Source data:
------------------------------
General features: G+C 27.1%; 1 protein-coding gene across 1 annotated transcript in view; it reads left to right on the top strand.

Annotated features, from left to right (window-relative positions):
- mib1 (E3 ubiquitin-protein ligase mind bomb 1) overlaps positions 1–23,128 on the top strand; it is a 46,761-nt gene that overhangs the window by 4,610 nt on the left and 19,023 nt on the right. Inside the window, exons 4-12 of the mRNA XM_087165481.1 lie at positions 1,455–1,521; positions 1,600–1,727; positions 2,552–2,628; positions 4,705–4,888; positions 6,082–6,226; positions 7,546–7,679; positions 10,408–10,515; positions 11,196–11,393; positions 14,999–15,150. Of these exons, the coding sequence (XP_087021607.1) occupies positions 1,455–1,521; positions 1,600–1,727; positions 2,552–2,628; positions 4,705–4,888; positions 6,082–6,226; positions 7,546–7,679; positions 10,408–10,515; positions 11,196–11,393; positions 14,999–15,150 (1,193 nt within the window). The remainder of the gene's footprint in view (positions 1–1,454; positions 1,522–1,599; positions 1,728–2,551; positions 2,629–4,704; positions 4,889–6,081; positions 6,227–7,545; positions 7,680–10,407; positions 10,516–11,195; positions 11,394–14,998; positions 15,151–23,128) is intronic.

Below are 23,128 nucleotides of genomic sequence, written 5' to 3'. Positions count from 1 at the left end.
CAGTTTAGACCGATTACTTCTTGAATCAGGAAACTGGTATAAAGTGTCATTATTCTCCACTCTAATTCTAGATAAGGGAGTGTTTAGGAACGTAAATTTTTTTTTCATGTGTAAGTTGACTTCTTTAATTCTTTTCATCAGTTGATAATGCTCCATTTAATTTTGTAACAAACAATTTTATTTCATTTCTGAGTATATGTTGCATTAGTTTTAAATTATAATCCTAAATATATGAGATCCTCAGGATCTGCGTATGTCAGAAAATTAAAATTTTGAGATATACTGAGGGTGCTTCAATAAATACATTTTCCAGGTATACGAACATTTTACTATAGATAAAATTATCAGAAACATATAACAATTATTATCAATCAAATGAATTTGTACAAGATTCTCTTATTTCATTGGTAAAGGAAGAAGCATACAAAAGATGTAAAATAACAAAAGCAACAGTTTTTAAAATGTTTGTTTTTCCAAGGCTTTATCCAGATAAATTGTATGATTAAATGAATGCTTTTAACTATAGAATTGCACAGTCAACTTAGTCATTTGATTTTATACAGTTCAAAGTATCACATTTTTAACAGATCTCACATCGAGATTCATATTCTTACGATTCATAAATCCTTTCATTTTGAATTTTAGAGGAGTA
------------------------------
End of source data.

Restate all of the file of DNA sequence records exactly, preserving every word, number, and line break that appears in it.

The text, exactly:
General features: G+C 27.1%; 1 protein-coding gene across 1 annotated transcript in view; it reads left to right on the top strand.

Annotated features, from left to right (window-relative positions):
- mib1 (E3 ubiquitin-protein ligase mind bomb 1) overlaps positions 1–23,128 on the top strand; it is a 46,761-nt gene that overhangs the window by 4,610 nt on the left and 19,023 nt on the right. Inside the window, exons 4-12 of the mRNA XM_087165481.1 lie at positions 1,455–1,521; positions 1,600–1,727; positions 2,552–2,628; positions 4,705–4,888; positions 6,082–6,226; positions 7,546–7,679; positions 10,408–10,515; positions 11,196–11,393; positions 14,999–15,150. Of these exons, the coding sequence (XP_087021607.1) occupies positions 1,455–1,521; positions 1,600–1,727; positions 2,552–2,628; positions 4,705–4,888; positions 6,082–6,226; positions 7,546–7,679; positions 10,408–10,515; positions 11,196–11,393; positions 14,999–15,150 (1,193 nt within the window). The remainder of the gene's footprint in view (positions 1–1,454; positions 1,522–1,599; positions 1,728–2,551; positions 2,629–4,704; positions 4,889–6,081; positions 6,227–7,545; positions 7,680–10,407; positions 10,516–11,195; positions 11,394–14,998; positions 15,151–23,128) is intronic.

Below are 23,128 nucleotides of genomic sequence, written 5' to 3'. Positions count from 1 at the left end.
CAGTTTAGACCGATTACTTCTTGAATCAGGAAACTGGTATAAAGTGTCATTATTCTCCACTCTAATTCTAGATAAGGGAGTGTTTAGGAACGTAAATTTTTTTTTCATGTGTAAGTTGACTTCTTTAATTCTTTTCATCAGTTGATAATGCTCCATTTAATTTTGTAACAAACAATTTTATTTCATTTCTGAGTATATGTTGCATTAGTTTTAAATTATAATCCTAAATATATGAGATCCTCAGGATCTGCGTATGTCAGAAAATTAAAATTTTGAGATATACTGAGGGTGCTTCAATAAATACATTTTCCAGGTATACGAACATTTTACTATAGATAAAATTATCAGAAACATATAACAATTATTATCAATCAAATGAATTTGTACAAGATTCTCTTATTTCATTGGTAAAGGAAGAAGCATACAAAAGATGTAAAATAACAAAAGCAACAGTTTTTAAAATGTTTGTTTTTCCAAGGCTTTATCCAGATAAATTGTATGATTAAATGAATGCTTTTAACTATAGAATTGCACAGTCAACTTAGTCATTTGATTTTATACAGTTCAAAGTATCACATTTTTAACAGATCTCACATCGAGATTCATATTCTTACGATTCATAAATCCTTTCATTTTGAATTTTAGAGGAGTA